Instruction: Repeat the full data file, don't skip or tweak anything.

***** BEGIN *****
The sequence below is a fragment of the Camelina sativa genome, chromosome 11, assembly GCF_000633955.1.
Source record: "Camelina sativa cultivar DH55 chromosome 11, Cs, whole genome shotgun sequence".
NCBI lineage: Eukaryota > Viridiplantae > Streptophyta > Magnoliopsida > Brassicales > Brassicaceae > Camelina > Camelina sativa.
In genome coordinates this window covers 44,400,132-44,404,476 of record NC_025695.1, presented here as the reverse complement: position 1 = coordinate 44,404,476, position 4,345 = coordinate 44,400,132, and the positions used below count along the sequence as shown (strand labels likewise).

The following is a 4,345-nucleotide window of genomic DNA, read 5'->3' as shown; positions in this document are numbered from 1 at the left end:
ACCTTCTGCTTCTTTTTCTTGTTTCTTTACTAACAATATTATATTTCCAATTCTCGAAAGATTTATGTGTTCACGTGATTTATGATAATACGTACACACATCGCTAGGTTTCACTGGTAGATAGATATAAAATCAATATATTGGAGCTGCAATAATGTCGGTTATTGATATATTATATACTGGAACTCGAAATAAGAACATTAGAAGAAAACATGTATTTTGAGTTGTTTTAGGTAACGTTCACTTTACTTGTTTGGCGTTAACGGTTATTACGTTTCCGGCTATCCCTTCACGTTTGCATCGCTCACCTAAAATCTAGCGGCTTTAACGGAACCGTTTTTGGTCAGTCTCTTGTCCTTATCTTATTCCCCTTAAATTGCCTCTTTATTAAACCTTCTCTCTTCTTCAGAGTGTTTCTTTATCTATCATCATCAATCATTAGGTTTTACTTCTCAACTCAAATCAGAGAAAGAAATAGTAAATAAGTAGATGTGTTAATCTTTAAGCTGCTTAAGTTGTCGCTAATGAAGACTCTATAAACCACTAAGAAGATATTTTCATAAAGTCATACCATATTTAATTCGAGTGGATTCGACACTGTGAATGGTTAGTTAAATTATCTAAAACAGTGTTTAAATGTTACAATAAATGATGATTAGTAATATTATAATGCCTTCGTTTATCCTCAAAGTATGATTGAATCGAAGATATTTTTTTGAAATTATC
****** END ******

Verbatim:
The sequence below is a fragment of the Camelina sativa genome, chromosome 11, assembly GCF_000633955.1.
Source record: "Camelina sativa cultivar DH55 chromosome 11, Cs, whole genome shotgun sequence".
NCBI lineage: Eukaryota > Viridiplantae > Streptophyta > Magnoliopsida > Brassicales > Brassicaceae > Camelina > Camelina sativa.
In genome coordinates this window covers 44,400,132-44,404,476 of record NC_025695.1, presented here as the reverse complement: position 1 = coordinate 44,404,476, position 4,345 = coordinate 44,400,132, and the positions used below count along the sequence as shown (strand labels likewise).

The following is a 4,345-nucleotide window of genomic DNA, read 5'->3' as shown; positions in this document are numbered from 1 at the left end:
ACCTTCTGCTTCTTTTTCTTGTTTCTTTACTAACAATATTATATTTCCAATTCTCGAAAGATTTATGTGTTCACGTGATTTATGATAATACGTACACACATCGCTAGGTTTCACTGGTAGATAGATATAAAATCAATATATTGGAGCTGCAATAATGTCGGTTATTGATATATTATATACTGGAACTCGAAATAAGAACATTAGAAGAAAACATGTATTTTGAGTTGTTTTAGGTAACGTTCACTTTACTTGTTTGGCGTTAACGGTTATTACGTTTCCGGCTATCCCTTCACGTTTGCATCGCTCACCTAAAATCTAGCGGCTTTAACGGAACCGTTTTTGGTCAGTCTCTTGTCCTTATCTTATTCCCCTTAAATTGCCTCTTTATTAAACCTTCTCTCTTCTTCAGAGTGTTTCTTTATCTATCATCATCAATCATTAGGTTTTACTTCTCAACTCAAATCAGAGAAAGAAATAGTAAATAAGTAGATGTGTTAATCTTTAAGCTGCTTAAGTTGTCGCTAATGAAGACTCTATAAACCACTAAGAAGATATTTTCATAAAGTCATACCATATTTAATTCGAGTGGATTCGACACTGTGAATGGTTAGTTAAATTATCTAAAACAGTGTTTAAATGTTACAATAAATGATGATTAGTAATATTATAATGCCTTCGTTTATCCTCAAAGTATGATTGAATCGAAGATATTTTTTTGAAATTATC